Scotland may get second indyref - Nicola Sturgeon

Sturgeon said Trident was a 'red line' issue for the party. Picture: PA

Sturgeon said Trident was a 'red line' issue for the party. Picture: PA

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NICOLA Sturgeon has refused to rule out the prospect of another Scottish independence referendum before 2020.

The First Minister said yesterday she has still to decide whether to include a commitment to another vote on the constitution in the party’s manifesto for next year’s Holyrood elections.

“I can’t impose a referendum on the Scottish people”

Nicola Sturgeon

But she insisted that independence will not be part of the forthcoming General Election campaign.

“I think we will have another referendum and I think Scotland will become independent,” Ms Sturgeon said.

“But that’s only going to happen when we have a party, presumably the SNP, which puts another referendum in their manifesto for a Scottish Parliament election and the people vote for that.

“I can’t impose a referendum on the Scottish people against their will.

“Will it be in our 2016 manifesto? I will take that decision when we come to write our 2016 manifesto. At the moment I’m concentrating on the 2015 one.”

Recent polls have suggested that the Yes side would win a second vote as support for the SNP and Yes parties surged after the referendum.

But Nationalist leaders, including Ms Sturgeon and Alex Salmond, had suggested that a referendum would be a “once in a generation” event.

Ms Sturgeon also said yesterday that the SNP government could still prop up a Labour minority government on a vote-by- vote basis – even if the Trident nuclear weapons system is renewed by Ed Miliband’s administration.

But she described Trident as a “red line” issue for the SNP, which would rule out a more formal deal like a coalition or “confidence and supply” arrangement with a Labour government.

However, Ms Sturgeon indicated this may not mean voting down a Labour budget, because Westminster “budgets don’t deal with spending, they deal with tax increases”.

Asked if the SNP would bring down a Labour administration over Trident, she added: “You can defeat governments in a minority context; it doesn’t necessarily mean that government falls.”

The First Minister added: “If we were voting on a vote-by- vote basis, we would vote for things we agree with and we wouldn’t vote for things we don’t agree with.

“But under no circumstances would we ever vote for the renewal of Trident or the spending of money on the renewal of Trident.

“The £100 billion that’s going to cost over the next 35 years is better spent on health education and keeping people out of poverty.”

But the First Minister said a working relationship with Labour would be possible.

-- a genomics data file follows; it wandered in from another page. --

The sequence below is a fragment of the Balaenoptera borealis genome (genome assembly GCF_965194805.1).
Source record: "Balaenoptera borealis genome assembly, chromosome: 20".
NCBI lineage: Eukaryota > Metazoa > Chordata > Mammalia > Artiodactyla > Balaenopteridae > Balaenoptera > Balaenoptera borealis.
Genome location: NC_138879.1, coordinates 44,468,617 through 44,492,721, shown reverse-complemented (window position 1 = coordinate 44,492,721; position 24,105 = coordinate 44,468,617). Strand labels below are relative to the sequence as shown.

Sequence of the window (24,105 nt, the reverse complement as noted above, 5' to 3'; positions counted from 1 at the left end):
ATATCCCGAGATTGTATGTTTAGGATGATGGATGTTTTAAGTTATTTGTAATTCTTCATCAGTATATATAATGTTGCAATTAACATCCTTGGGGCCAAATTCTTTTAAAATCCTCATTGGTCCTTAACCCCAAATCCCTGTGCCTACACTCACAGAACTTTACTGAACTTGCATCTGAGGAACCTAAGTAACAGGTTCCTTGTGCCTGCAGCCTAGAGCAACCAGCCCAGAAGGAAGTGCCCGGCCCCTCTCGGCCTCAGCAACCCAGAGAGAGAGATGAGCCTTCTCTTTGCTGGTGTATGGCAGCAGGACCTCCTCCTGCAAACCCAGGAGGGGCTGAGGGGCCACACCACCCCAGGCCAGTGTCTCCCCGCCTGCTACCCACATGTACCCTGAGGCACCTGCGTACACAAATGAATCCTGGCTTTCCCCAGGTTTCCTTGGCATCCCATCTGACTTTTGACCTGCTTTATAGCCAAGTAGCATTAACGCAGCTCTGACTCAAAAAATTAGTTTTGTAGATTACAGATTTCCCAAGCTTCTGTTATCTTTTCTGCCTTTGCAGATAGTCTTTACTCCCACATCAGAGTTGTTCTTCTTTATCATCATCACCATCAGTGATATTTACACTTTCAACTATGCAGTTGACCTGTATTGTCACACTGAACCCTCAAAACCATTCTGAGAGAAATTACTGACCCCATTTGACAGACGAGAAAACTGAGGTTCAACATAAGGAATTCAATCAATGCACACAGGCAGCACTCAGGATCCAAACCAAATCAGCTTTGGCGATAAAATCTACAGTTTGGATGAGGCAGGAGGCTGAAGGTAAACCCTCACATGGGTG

“I’m sure there are many issues we could work together on,” Ms Sturgeon said.

“We know from past experience that Labour oppositions promise big and then they get into government and they don’t deliver.

“If we want to make sure that Labour firstly delivers on the things that it’s promising to do and we agree with, we need to make sure there are SNP MPs in there holding them to account and making sure that they deliver.”

But it came as David Cameron warned that Labour will not recover in Scotland unless the party rules out any deal with the SNP.

The Prime Minister said that the Tories are the only party recovering north of the Border because they have said they will not deal with the Nationalists.

However, he said he worries that Labour leader Ed Miliband is “not strong enough” to stand up to former SNP leader Mr Salmond and his successor Ms Sturgeon, and their “transitional demands”.

Earlier this month, Mr Miliband ruled out a formal coalition with the SNP following a Tory campaign warning that he was planning to form a government after the election with the help of the party, but he failed to rule out an informal agreement.

Mr Cameron said: “Labour ought to rule out not just coalition but any form of deal with the SNP. They can’t recover in Scotland unless they actually say, ‘We’re not going to deal with these people’.

“While they are saying effectively they’re going to deal with them, that’s giving people in Scotland a green light to vote SNP. They’ve got to have the courage of their convictions.

“The only party that’s actually recovering a little in Scotland is the Conservatives, because we’ve said, ‘We’re not dealing with these people, they want to break up our country, we’re not having anything to do with them. Vote for what you believe in’.

“What is Labour’s message? ‘We don’t like the SNP but we might do a deal with them – they might help us over the threshold’. That’s useless.”

He said the SNP was “just trying to take the Labour Party hostage”.

Polls continue to suggest the SNP is poised to win dozens of Scotland’s 59 seats and could even hold the balance of power at Westminster in the event of a hung parliament.

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